Vitamin D may play a role in preventing pre-eclampsia but a synthesis of the existing evidence published in BMC Pregnancy and Childbirth suggests that further research is needed to verify this claim.
Pre-eclampsia (PE) is a pregnancy-related condition characterized by high blood pressure and proteinuria, or excess protein in the urine. The condition and its associated complications increase the risk of maternal and perinatal morbidity and mortality. Previous research suggests that early onset severe PE, which develops between 20 and 34 weeks gestation, is associated with a 20-fold increase in maternal mortality compared to late-onset severe PE, which develops after 34 weeks. However, late-onset severe PE is not without maternal or perinatal risk.
The etiology, or cause of PE, is complex and researchers continue to investigate risk factors and physiological pathways associated with the condition. In essence, the body mounts an inflammatory response to reduced placental vascularization, which results in widespread endothelial dysfunction characterized by pathological changes in the lining of the blood vessels. Endothelial dysfunction, in turn, increases blood pressure. Maternal risk factors such as illness from disease, diet, genetics, and obesity predispose some women to pre-eclampsia.
Vitamin D Deficiency Associated with Pre-Eclampsia
Vitamin D deficiency has been associated with pre-eclampsia in previous research, and there are a number of mechanisms through which vitamin D might help regulate blood pressure in pregnant women. In general, studies suggest that it acts as an anti-inflammatory agent and helps to regulate immune function. Vitamin D may also exert beneficial effects on the renin-angiotensin system, which helps to regulate blood pressure and aid in the maintenance of calcium regulation. Evidence from randomized trials suggests that calcium supplementation during pregnancy reduces the average risk of PE by 50%.
Given the many potential benefits of vitamin D, a group of researchers conducted a systematic literature review to examine the role of vitamin D levels and supplementation on pre-eclampsia in women. Their results were published in the journal BMC Pregnancy and Childbirth.
The researchers conducted a literature search in the PubMed database to identify peer-reviewed articles with abstracts based on the topic. To be included in the review, studies had to include clinical data on vitamin D concentrations and/or supplementation and outcomes relevant to pregnancy-induced hypertension in global settings. Participants in the studies had to be at least 18 years old without any other medical conditions.
Two of the authors screened the studies and extracted relevant data. A third author reviewed the data and helped to resolve any disagreements between the two authors. Of 233 identified studies, 200 did not meet the criteria for analysis, leaving 33 studies available for further review. Of the 33 studies, there were 3 cross-sectional studies, 20 case-control studies, 2 retrospective cohort studies, 6 prospective cohort studies and 2 randomized controlled trials (RCTs). In general, they found that the studies yielded mixed results regarding the effect of vitamin D on PE, making it difficult to draw conclusions regarding the role of vitamin D in preventing or reducing the risk of this condition.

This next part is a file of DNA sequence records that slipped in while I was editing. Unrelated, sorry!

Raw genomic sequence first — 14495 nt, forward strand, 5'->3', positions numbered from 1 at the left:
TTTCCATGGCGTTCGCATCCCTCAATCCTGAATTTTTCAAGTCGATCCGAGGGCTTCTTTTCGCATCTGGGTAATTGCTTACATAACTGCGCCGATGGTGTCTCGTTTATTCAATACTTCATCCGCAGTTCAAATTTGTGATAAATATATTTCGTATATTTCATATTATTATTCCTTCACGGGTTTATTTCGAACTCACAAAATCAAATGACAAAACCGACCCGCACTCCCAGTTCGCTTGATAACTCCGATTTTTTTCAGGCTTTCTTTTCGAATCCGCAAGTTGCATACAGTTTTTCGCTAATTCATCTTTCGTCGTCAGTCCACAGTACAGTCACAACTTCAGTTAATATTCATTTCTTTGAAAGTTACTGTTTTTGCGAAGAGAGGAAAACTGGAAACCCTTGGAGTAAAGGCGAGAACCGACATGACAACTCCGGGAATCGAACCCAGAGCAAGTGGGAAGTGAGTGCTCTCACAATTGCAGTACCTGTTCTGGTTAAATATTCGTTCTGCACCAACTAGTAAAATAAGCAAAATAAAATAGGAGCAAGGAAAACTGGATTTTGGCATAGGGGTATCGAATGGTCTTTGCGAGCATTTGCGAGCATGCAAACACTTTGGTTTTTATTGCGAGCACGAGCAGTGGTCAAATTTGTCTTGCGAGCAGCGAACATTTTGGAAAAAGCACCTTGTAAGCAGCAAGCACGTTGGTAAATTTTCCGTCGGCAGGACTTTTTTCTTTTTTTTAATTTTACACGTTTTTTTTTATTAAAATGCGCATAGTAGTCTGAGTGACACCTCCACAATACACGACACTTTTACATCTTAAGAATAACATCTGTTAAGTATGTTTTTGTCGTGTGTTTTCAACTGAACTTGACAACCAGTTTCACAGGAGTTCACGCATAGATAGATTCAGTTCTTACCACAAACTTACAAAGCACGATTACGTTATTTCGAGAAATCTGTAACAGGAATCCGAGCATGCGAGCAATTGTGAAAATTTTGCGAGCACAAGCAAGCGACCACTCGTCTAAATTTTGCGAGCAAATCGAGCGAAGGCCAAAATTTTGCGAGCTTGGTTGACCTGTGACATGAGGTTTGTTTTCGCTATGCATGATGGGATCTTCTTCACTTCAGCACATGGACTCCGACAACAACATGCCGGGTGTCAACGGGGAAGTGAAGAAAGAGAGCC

There were several limitations that made it difficult for the researchers to draw conclusions. First, most of the studies were observational in nature; there were only 2 randomized controlled trials and they could not account for calcium levels or intake of other supplements that may have influenced vitamin D levels. One of the randomized controlled trials assessed the role of a multi-vitamin mineral supplement with halibut liver oil containing 2500 IU/g vitamin D from 20 weeks of gestation in preventing pre-eclampsia versus no supplement. The researchers found that the supplement resulted in a 31.5% reduction in pre-eclampsia, but had no effect on the risk of developing gestational hypertension. The other randomized controlled trial examined the role of 2.7 g of fish oil supplementation from 33 weeks of gestation in reducing the recurrence of pregnancy-related hypertension, but no effect was found.
More Questions Raised
Overall, this review raised more questions than answers, shedding light on the need for further studies with more robust designs. Additional randomized controlled trials that follow participants over time and account for potential confounds such as participants’ vitamin D levels at the start of a study or their levels of sun exposure are needed. These studies should also account for changes in vitamin D levels over time that may be linked to pregnancy-related outcomes. Further study on the optimal dose of vitamin D to prevent pre-eclampsia is also needed, and a standardized definition of pre-eclampsia, including clinical parameters for early- and late-onset pre-eclampsia, would allow for comparison of findings across studies. Further research should involve more individuals at high-risk of vitamin D deficiency, such as African American women, and those at risk of deficiency given geographic location and climate.
Written by Suzanne M. Robertson, Ph.D
Purswani, Juhi M., et al. “The role of vitamin D in pre-eclampsia: a systematic review.” BMC Pregnancy and Childbirth 17.1 (2017): 231.